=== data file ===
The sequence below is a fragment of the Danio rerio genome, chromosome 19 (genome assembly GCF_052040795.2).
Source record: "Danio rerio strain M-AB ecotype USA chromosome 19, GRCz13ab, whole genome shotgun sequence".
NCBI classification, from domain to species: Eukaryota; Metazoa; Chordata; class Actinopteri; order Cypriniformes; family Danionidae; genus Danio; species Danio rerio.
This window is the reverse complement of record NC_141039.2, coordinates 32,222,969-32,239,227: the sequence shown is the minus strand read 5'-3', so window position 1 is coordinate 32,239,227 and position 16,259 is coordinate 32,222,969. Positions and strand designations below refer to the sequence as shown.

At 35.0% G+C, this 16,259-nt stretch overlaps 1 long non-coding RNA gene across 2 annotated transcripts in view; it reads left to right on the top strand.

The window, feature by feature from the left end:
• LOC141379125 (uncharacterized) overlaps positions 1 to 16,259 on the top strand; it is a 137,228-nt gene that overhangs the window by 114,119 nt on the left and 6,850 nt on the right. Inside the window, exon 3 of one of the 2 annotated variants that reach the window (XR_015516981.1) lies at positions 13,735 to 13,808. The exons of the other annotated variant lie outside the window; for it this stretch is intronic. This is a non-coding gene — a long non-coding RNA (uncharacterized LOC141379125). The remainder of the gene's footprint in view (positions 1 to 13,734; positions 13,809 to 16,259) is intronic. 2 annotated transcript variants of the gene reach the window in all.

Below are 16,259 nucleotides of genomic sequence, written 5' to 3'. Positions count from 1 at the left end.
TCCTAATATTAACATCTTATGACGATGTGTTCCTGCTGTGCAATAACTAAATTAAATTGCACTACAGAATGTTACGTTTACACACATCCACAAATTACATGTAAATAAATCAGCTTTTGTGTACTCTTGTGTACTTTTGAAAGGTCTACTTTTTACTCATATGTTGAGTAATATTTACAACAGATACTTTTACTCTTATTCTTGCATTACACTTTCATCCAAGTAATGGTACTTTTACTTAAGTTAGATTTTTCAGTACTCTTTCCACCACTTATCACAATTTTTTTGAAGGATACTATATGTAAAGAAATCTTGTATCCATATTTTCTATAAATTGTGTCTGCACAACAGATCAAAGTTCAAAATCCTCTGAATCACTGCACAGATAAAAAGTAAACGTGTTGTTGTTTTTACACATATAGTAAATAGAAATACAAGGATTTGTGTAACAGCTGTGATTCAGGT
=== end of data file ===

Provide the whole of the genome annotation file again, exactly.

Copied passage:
The sequence below is a fragment of the Danio rerio genome, chromosome 19 (genome assembly GCF_052040795.2).
Source record: "Danio rerio strain M-AB ecotype USA chromosome 19, GRCz13ab, whole genome shotgun sequence".
NCBI classification, from domain to species: Eukaryota; Metazoa; Chordata; class Actinopteri; order Cypriniformes; family Danionidae; genus Danio; species Danio rerio.
This window is the reverse complement of record NC_141039.2, coordinates 32,222,969-32,239,227: the sequence shown is the minus strand read 5'-3', so window position 1 is coordinate 32,239,227 and position 16,259 is coordinate 32,222,969. Positions and strand designations below refer to the sequence as shown.

At 35.0% G+C, this 16,259-nt stretch overlaps 1 long non-coding RNA gene across 2 annotated transcripts in view; it reads left to right on the top strand.

The window, feature by feature from the left end:
• LOC141379125 (uncharacterized) overlaps positions 1 to 16,259 on the top strand; it is a 137,228-nt gene that overhangs the window by 114,119 nt on the left and 6,850 nt on the right. Inside the window, exon 3 of one of the 2 annotated variants that reach the window (XR_015516981.1) lies at positions 13,735 to 13,808. The exons of the other annotated variant lie outside the window; for it this stretch is intronic. This is a non-coding gene — a long non-coding RNA (uncharacterized LOC141379125). The remainder of the gene's footprint in view (positions 1 to 13,734; positions 13,809 to 16,259) is intronic. 2 annotated transcript variants of the gene reach the window in all.

Below are 16,259 nucleotides of genomic sequence, written 5' to 3'. Positions count from 1 at the left end.
TCCTAATATTAACATCTTATGACGATGTGTTCCTGCTGTGCAATAACTAAATTAAATTGCACTACAGAATGTTACGTTTACACACATCCACAAATTACATGTAAATAAATCAGCTTTTGTGTACTCTTGTGTACTTTTGAAAGGTCTACTTTTTACTCATATGTTGAGTAATATTTACAACAGATACTTTTACTCTTATTCTTGCATTACACTTTCATCCAAGTAATGGTACTTTTACTTAAGTTAGATTTTTCAGTACTCTTTCCACCACTTATCACAATTTTTTTGAAGGATACTATATGTAAAGAAATCTTGTATCCATATTTTCTATAAATTGTGTCTGCACAACAGATCAAAGTTCAAAATCCTCTGAATCACTGCACAGATAAAAAGTAAACGTGTTGTTGTTTTTACACATATAGTAAATAGAAATACAAGGATTTGTGTAACAGCTGTGATTCAGGT